The potential of endophytic actinomycetes of Amphipterygium adstringens as producers of novel antibiotics
Journal of Drug Metabolism & Toxicology

Journal of Drug Metabolism & Toxicology
Open Access

ISSN: 2157-7609

The potential of endophytic actinomycetes of Amphipterygium adstringens as producers of novel antibiotics

World Congress and Exhibition on Antibiotics

September 14-16, 2015 Las Vegas, USA

Karol Rodriguez-Pena, Martha Lydia Macias Rubalcava and Sergio Sanchez

Universidad Nacional Aut???????????????????????????????³noma de M???????????????????????????????©xico, M???????????????????????????????©xico

Posters-Accepted Abstracts: J Drug Metab Toxicol

Abstract :

Endophytes are microorganisms that inhabit plants without causing apparent damage. It has been found that the interaction between the host plant and endophyte is based on both physical and chemical mechanisms. The secondary metabolism of these microorganisms which allows them to defend themselves or communicate with their host, as well as their unique habitat make them a very interesting source of new molecules with biological activity. Actinomycetes are a group of Grampositive bacteria that have been extensively studied for their ability to produce a variety of secondary metabolites, especially the genus Streptomyces. However, it has recently been found by genome mining studies among some others, that other genera of actinomycetes that have hardly been studied are also capable of producing a large number of compounds. In this study, endophyte isolation was made from the medicinal plant Amphipterygium adstringens. Four actinomycetes were isolated: one of the genus Streptomyces and three others closest to the genus Actinoplanes. Phylogenetic studies place the latter three strains as potential new species. Sequential extracts were conducted, first with dichloromethane (DCM) and then with ethyl acetate (EtAc). The minimum inhibitory concentration was determined with Gram-positive, Gram-negative and a yeast. Extracts from the strain NF3 showed significant activity against the Gram-positive bacteria tested at 0.1???????????????????????????????¼g/mL with DCM and 6.3 ???????????????????????????????¼g/ mL with EtAc, making it a very attractive strain for further elucidation of bioactive molecules. The extracts from strain TFC3 meanwhile, showed activity against Bacillus subtilis with 200 ???????????????????????????????¼g/mL in both DCM and EtAc. These same extracts were tested against cancer cell lines MCF7 and HeLa, as well as with with HaCaT as a healthy cell line. The extract from the NF3 strain produced mortality higher than 80% with 0.4 ???????????????????????????????¼g/mL in MCF7, 0.8 ???????????????????????????????¼g /mL for HeLa and 1.6 ???????????????????????????????¼g/mL for HaCaT. The putative Actinoplanes extracts had moderate activity only at 200 ???????????????????????????????¼g/mL with different cell lines. However, genomic studies of closely related strains indicate that these strains have enormous potential due to the large number of clusters that encode various cryptic secondary metabolite pathways.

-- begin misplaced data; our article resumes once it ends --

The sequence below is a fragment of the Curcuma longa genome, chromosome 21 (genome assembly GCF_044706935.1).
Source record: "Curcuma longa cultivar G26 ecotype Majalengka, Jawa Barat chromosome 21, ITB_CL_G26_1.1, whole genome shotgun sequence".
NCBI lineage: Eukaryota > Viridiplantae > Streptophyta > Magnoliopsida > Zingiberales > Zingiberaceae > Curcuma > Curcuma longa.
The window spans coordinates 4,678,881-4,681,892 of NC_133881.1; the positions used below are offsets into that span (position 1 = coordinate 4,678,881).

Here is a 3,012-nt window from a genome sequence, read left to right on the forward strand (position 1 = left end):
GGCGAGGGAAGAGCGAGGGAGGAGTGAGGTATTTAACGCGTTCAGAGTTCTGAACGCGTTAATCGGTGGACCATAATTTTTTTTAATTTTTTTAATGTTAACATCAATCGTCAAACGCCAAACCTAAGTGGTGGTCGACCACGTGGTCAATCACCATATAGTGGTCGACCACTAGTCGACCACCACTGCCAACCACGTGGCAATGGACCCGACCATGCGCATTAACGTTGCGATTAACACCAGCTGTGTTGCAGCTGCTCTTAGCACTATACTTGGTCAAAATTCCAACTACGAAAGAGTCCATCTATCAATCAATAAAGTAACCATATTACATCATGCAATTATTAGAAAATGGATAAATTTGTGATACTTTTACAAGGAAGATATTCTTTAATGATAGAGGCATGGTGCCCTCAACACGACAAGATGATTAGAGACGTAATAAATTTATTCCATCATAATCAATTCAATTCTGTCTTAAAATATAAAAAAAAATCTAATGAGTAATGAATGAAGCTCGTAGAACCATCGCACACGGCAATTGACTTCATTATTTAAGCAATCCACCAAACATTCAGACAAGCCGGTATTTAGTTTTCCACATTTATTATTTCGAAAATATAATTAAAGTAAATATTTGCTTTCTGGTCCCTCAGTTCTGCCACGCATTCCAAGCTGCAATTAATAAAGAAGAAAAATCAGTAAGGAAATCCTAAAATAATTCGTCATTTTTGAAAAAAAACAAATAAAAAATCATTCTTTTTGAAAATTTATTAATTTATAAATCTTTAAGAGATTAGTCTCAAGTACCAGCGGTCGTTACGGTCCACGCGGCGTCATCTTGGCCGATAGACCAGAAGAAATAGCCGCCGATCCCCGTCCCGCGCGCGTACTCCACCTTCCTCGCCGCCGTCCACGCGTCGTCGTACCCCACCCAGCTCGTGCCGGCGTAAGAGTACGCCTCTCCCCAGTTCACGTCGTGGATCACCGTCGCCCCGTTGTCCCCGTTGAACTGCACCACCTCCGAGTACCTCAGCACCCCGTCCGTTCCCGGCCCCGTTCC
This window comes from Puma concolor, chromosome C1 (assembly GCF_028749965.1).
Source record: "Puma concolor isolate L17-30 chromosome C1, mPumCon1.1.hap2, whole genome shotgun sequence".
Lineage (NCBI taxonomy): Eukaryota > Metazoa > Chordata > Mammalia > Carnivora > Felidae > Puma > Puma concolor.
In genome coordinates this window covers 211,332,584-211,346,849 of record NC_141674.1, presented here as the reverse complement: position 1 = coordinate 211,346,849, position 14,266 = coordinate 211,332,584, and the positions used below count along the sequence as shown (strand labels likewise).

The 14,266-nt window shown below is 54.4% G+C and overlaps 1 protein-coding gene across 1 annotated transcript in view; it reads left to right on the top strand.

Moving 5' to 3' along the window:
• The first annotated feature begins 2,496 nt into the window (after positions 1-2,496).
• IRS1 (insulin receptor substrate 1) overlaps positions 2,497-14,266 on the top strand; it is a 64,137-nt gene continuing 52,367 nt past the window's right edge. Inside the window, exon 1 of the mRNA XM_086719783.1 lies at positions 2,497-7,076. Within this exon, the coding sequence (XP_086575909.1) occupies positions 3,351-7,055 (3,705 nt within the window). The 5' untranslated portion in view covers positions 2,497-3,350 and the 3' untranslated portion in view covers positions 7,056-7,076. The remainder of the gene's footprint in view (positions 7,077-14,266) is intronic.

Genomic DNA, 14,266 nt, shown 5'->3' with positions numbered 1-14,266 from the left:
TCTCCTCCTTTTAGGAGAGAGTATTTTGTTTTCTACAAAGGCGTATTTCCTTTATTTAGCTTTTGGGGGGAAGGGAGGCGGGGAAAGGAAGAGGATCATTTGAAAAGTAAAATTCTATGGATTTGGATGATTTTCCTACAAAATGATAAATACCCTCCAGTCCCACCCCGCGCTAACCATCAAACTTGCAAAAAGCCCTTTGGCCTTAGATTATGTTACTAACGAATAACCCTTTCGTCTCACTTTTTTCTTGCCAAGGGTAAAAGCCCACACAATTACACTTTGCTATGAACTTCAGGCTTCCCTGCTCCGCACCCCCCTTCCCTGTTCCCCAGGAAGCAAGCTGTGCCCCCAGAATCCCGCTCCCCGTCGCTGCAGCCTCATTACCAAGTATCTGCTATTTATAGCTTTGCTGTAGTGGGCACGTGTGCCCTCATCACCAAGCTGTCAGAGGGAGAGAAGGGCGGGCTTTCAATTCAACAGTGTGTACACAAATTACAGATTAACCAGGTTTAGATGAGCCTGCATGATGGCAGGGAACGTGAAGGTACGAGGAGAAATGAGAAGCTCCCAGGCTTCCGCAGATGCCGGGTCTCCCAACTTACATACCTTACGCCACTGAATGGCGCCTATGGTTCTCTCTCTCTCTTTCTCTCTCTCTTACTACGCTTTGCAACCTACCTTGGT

Biography :

Karol Rodríguez-Peña is a PhD student in Biomedical Sciences at UNAM. He has 40 years experience leading the Industrial Microbiology Laboratory at the Biomedical Research Institute at UNAM. He carried out his Postdoctoral studies at MIT in Cambridge MA. He is Member of the American Academy of Microbiology and has published more than 150 papers in reputed journals. He is the Editorial Board Member of Applied Microbiology and Biotechnology and Editor in Chief of Biotechnology.

Email: [email protected]